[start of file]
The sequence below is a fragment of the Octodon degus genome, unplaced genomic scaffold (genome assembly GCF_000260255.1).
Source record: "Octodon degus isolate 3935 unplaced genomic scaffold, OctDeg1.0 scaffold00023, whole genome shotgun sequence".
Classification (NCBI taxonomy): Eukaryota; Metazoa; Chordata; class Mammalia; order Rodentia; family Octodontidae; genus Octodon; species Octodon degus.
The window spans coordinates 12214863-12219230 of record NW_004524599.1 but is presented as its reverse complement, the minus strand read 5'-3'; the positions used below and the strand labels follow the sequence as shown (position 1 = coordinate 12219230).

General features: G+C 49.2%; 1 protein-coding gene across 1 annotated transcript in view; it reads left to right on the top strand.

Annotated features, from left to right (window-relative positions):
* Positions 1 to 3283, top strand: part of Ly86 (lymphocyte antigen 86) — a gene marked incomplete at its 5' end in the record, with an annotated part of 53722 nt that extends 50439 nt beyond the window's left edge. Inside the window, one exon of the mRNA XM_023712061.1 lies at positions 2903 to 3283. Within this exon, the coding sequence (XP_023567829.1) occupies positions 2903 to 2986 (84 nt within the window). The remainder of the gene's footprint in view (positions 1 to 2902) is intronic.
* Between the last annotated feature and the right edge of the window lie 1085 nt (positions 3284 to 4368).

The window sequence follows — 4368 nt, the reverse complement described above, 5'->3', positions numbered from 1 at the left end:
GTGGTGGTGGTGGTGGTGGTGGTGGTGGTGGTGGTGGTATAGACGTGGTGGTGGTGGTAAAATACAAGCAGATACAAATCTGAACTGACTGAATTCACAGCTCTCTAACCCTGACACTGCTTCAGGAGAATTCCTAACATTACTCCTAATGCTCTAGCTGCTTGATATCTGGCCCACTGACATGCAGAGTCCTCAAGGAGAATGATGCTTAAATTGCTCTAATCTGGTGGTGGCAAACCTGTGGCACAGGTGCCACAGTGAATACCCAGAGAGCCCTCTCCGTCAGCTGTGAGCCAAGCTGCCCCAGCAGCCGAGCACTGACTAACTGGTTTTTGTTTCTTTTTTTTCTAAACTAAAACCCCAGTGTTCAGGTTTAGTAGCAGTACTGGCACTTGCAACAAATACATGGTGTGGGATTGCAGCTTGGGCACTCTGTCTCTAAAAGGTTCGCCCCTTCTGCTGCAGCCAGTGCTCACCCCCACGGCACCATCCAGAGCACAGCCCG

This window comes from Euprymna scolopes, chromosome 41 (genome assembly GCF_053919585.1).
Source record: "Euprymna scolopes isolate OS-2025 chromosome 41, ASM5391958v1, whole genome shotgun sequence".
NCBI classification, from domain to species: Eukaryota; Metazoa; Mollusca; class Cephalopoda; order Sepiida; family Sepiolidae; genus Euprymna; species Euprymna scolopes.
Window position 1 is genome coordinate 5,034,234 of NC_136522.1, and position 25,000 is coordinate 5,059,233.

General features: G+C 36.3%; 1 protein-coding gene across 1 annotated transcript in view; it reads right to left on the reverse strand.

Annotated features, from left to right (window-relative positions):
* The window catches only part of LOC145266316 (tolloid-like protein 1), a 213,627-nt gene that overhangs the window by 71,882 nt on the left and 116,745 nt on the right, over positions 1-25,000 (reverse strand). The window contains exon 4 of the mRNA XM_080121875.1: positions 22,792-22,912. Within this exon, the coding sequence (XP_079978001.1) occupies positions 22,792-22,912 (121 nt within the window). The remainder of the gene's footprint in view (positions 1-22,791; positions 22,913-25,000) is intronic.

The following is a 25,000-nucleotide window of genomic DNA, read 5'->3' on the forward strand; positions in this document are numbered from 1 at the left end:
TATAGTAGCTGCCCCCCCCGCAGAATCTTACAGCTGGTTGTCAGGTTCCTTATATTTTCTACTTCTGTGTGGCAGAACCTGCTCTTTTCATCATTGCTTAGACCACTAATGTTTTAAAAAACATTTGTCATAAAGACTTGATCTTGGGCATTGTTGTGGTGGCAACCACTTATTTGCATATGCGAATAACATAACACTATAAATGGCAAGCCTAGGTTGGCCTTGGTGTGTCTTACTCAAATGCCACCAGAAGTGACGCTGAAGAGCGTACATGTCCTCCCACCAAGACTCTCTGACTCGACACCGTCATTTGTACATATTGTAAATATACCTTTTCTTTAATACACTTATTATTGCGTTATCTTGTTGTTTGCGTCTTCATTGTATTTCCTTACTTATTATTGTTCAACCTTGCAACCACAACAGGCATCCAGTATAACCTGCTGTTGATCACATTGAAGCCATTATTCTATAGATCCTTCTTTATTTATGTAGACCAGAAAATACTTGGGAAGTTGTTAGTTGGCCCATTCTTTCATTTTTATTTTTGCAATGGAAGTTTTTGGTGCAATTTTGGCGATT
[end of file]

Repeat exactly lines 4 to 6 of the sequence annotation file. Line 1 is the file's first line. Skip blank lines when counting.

The window spans coordinates 12214863-12219230 of record NW_004524599.1 but is presented as its reverse complement, the minus strand read 5'-3'; the positions used below and the strand labels follow the sequence as shown (position 1 = coordinate 12219230).

General features: G+C 49.2%; 1 protein-coding gene across 1 annotated transcript in view; it reads left to right on the top strand.

Annotated features, from left to right (window-relative positions):